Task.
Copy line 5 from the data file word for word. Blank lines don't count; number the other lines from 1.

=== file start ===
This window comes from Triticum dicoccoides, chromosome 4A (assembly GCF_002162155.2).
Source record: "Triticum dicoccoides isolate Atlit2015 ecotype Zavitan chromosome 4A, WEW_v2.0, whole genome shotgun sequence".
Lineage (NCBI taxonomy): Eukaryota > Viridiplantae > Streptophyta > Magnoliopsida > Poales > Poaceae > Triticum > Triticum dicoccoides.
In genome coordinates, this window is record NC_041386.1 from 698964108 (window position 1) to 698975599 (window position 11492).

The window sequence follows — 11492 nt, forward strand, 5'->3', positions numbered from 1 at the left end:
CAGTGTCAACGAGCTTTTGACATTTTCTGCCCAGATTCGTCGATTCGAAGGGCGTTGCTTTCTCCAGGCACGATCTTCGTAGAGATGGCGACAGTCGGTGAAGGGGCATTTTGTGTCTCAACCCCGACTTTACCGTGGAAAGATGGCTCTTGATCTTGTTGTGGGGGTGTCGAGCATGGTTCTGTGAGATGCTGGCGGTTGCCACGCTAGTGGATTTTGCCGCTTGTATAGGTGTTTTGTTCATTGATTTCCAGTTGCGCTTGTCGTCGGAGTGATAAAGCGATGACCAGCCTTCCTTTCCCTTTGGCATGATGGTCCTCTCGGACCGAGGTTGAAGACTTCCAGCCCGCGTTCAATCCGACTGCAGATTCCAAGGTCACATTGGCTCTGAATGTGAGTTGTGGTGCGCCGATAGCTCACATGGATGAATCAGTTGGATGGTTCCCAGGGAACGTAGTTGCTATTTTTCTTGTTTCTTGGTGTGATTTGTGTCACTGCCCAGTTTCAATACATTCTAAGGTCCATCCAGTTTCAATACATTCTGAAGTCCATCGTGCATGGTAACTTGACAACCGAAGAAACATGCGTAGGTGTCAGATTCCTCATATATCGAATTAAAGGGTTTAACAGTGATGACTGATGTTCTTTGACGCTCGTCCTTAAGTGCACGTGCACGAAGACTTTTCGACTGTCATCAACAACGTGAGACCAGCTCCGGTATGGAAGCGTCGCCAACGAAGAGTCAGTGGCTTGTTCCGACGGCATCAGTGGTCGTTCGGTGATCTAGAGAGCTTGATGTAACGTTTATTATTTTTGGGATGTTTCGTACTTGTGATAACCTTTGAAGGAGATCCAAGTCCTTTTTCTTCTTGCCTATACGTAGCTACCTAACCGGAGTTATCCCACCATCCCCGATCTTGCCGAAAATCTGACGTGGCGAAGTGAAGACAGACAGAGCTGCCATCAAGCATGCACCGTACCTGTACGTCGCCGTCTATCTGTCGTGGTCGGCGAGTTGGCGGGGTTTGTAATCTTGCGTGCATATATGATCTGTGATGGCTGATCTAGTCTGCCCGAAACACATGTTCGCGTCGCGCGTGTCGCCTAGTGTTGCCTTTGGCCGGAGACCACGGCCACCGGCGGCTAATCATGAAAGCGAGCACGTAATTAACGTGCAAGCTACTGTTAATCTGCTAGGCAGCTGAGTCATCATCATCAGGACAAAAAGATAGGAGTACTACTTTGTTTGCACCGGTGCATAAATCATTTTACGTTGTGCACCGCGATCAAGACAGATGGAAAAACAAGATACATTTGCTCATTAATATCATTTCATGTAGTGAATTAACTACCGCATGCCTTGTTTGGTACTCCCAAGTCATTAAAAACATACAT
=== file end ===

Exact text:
The window sequence follows — 11492 nt, forward strand, 5'->3', positions numbered from 1 at the left end: